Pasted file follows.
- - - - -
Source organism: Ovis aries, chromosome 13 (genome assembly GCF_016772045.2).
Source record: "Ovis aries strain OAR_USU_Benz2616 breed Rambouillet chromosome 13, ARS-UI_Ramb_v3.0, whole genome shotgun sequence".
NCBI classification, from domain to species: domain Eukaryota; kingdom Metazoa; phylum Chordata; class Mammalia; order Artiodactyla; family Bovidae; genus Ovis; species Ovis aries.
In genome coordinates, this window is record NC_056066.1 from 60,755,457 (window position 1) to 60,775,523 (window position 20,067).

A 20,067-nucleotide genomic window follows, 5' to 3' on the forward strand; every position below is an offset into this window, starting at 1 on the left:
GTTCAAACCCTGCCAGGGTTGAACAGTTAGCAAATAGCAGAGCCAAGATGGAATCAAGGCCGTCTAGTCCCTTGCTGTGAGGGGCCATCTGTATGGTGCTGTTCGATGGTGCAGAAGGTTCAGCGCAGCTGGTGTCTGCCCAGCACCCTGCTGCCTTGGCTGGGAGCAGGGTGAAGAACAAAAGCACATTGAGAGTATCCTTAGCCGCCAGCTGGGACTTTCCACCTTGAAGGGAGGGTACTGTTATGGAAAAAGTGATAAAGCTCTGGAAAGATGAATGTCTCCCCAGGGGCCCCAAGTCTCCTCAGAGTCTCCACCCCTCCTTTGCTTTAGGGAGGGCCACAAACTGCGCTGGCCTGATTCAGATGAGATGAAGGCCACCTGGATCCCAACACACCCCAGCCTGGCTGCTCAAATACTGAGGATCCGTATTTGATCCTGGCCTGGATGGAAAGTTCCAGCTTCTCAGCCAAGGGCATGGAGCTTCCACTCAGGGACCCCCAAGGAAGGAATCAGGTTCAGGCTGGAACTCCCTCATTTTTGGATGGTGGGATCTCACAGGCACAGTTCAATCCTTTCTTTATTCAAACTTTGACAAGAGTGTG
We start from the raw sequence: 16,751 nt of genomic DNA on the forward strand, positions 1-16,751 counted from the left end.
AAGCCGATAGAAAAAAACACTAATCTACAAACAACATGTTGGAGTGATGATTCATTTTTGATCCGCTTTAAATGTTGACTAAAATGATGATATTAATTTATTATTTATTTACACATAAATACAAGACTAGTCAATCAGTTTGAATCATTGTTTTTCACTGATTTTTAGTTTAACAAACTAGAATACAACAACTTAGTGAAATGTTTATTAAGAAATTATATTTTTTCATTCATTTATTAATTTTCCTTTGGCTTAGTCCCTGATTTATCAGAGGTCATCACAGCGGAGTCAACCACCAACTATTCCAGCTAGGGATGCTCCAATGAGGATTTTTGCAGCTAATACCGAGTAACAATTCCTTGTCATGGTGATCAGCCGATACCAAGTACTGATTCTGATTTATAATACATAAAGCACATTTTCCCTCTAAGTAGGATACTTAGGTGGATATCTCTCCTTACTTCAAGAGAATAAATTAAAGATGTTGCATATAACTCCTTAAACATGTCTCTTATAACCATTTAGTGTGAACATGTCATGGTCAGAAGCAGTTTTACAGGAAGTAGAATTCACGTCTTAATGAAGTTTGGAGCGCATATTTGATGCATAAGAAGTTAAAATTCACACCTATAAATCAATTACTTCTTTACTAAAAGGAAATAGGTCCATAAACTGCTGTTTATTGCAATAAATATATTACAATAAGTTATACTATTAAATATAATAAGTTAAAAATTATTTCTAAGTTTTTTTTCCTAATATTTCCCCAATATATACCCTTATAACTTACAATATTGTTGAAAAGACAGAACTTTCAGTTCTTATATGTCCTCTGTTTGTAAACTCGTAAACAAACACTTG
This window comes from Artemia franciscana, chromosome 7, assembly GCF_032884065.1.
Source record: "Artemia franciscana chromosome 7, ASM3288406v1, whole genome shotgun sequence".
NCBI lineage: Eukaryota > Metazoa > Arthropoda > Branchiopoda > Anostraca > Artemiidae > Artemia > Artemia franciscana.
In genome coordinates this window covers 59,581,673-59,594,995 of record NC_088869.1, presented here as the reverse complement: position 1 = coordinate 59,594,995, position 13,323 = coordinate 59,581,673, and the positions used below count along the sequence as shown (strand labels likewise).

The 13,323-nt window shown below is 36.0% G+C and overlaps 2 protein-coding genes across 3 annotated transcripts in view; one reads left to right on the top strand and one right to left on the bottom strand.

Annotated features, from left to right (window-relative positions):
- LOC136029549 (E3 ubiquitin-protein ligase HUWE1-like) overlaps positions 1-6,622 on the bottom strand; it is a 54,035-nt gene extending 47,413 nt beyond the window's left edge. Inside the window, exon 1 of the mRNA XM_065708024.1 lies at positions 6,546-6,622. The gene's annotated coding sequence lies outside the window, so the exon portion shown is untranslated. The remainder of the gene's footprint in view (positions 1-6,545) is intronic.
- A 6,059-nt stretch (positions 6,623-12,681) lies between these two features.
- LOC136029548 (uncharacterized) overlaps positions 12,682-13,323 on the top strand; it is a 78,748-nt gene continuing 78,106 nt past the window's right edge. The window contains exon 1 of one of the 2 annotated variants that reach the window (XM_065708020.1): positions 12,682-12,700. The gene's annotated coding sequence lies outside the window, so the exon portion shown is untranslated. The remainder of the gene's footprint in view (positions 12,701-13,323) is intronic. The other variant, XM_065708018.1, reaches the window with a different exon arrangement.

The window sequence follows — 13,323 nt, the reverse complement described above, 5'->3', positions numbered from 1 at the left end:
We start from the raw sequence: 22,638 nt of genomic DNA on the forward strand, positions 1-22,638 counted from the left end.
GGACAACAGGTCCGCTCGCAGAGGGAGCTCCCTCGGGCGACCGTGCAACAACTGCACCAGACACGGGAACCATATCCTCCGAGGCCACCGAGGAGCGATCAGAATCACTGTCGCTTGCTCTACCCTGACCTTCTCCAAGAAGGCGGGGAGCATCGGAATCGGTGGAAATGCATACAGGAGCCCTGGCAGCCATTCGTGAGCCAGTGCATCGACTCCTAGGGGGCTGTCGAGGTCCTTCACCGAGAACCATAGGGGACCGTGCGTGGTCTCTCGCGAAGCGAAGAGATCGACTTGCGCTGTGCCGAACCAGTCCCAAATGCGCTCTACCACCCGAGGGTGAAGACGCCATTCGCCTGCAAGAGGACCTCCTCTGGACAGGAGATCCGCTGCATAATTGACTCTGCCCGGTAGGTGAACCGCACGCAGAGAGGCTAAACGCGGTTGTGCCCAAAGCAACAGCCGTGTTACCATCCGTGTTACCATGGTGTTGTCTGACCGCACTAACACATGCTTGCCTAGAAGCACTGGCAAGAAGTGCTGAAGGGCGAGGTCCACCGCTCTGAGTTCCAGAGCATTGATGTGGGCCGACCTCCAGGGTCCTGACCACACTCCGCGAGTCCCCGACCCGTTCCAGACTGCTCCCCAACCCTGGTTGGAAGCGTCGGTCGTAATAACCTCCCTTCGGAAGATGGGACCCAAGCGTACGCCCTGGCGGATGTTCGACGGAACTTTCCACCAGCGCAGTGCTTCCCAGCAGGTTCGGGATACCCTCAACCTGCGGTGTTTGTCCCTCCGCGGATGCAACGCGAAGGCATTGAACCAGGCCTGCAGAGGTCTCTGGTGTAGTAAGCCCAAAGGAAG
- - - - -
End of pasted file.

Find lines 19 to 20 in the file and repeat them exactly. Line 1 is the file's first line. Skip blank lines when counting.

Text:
We start from the raw sequence: 22,638 nt of genomic DNA on the forward strand, positions 1-22,638 counted from the left end.
GGACAACAGGTCCGCTCGCAGAGGGAGCTCCCTCGGGCGACCGTGCAACAACTGCACCAGACACGGGAACCATATCCTCCGAGGCCACCGAGGAGCGATCAGAATCACTGTCGCTTGCTCTACCCTGACCTTCTCCAAGAAGGCGGGGAGCATCGGAATCGGTGGAAATGCATACAGGAGCCCTGGCAGCCATTCGTGAGCCAGTGCATCGACTCCTAGGGGGCTGTCGAGGTCCTTCACCGAGAACCATAGGGGACCGTGCGTGGTCTCTCGCGAAGCGAAGAGATCGACTTGCGCTGTGCCGAACCAGTCCCAAATGCGCTCTACCACCCGAGGGTGAAGACGCCATTCGCCTGCAAGAGGACCTCCTCTGGACAGGAGATCCGCTGCATAATTGACTCTGCCCGGTAGGTGAACCGCACGCAGAGAGGCTAAACGCGGTTGTGCCCAAAGCAACAGCCGTGTTACCATCCGTGTTACCATGGTGTTGTCTGACCGCACTAACACATGCTTGCCTAGAAGCACTGGCAAGAAGTGCTGAAGGGCGAGGTCCACCGCTCTGAGTTCCAGAGCATTGATGTGGGCCGACCTCCAGGGTCCTGACCACACTCCGCGAGTCCCCGACCCGTTCCAGACTGCTCCCCAACCCTGGTTGGAAGCGTCGGTCGTAATAACCTCCCTTCGGAAGATGGGACCCAAGCGTACGCCCTGGCGGATGTTCGACGGAACTTTCCACCAGCGCAGTGCTTCCCAGCAGGTTCGGGATACCCTCAACCTGCGGTGTTTGTCCCTCCGCGGATGCAACGCGAAGGCATTGAACCAGGCCTGCAGAGGTCTCTGGTGTAGTAAGCCCAAAGGAAG